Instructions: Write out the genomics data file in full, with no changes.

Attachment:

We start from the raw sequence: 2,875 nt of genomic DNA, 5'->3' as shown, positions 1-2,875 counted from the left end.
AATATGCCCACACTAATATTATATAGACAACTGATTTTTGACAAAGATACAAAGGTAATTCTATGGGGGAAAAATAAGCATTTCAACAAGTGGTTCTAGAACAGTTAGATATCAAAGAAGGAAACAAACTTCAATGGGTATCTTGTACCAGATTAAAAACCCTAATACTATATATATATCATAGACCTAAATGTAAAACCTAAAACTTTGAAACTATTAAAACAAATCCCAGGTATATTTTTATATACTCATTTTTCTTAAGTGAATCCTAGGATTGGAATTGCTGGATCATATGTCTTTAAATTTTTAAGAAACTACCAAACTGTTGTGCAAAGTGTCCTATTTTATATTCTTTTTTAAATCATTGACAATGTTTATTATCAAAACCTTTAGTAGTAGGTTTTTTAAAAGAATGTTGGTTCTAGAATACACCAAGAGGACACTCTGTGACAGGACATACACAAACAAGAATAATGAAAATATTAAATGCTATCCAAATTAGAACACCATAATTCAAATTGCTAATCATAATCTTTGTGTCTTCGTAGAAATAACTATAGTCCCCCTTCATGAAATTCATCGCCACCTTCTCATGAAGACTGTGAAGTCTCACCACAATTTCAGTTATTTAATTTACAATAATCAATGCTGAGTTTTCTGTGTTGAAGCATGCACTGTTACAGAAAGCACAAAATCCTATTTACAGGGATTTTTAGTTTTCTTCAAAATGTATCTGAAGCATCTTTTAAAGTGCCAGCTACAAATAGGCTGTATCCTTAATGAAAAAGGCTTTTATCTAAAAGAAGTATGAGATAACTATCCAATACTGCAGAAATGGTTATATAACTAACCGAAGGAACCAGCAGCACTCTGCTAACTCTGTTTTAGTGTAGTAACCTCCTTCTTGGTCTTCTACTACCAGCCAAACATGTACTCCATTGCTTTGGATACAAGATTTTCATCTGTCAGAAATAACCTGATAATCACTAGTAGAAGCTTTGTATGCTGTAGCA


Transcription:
We start from the raw sequence: 2,875 nt of genomic DNA, 5'->3' as shown, positions 1-2,875 counted from the left end.
AATATGCCCACACTAATATTATATAGACAACTGATTTTTGACAAAGATACAAAGGTAATTCTATGGGGGAAAAATAAGCATTTCAACAAGTGGTTCTAGAACAGTTAGATATCAAAGAAGGAAACAAACTTCAATGGGTATCTTGTACCAGATTAAAAACCCTAATACTATATATATATCATAGACCTAAATGTAAAACCTAAAACTTTGAAACTATTAAAACAAATCCCAGGTATATTTTTATATACTCATTTTTCTTAAGTGAATCCTAGGATTGGAATTGCTGGATCATATGTCTTTAAATTTTTAAGAAACTACCAAACTGTTGTGCAAAGTGTCCTATTTTATATTCTTTTTTAAATCATTGACAATGTTTATTATCAAAACCTTTAGTAGTAGGTTTTTTAAAAGAATGTTGGTTCTAGAATACACCAAGAGGACACTCTGTGACAGGACATACACAAACAAGAATAATGAAAATATTAAATGCTATCCAAATTAGAACACCATAATTCAAATTGCTAATCATAATCTTTGTGTCTTCGTAGAAATAACTATAGTCCCCCTTCATGAAATTCATCGCCACCTTCTCATGAAGACTGTGAAGTCTCACCACAATTTCAGTTATTTAATTTACAATAATCAATGCTGAGTTTTCTGTGTTGAAGCATGCACTGTTACAGAAAGCACAAAATCCTATTTACAGGGATTTTTAGTTTTCTTCAAAATGTATCTGAAGCATCTTTTAAAGTGCCAGCTACAAATAGGCTGTATCCTTAATGAAAAAGGCTTTTATCTAAAAGAAGTATGAGATAACTATCCAATACTGCAGAAATGGTTATATAACTAACCGAAGGAACCAGCAGCACTCTGCTAACTCTGTTTTAGTGTAGTAACCTCCTTCTTGGTCTTCTACTACCAGCCAAACATGTACTCCATTGCTTTGGATACAAGATTTTCATCTGTCAGAAATAACCTGATAATCACTAGTAGAAGCTTTGTATGCTGTAGCA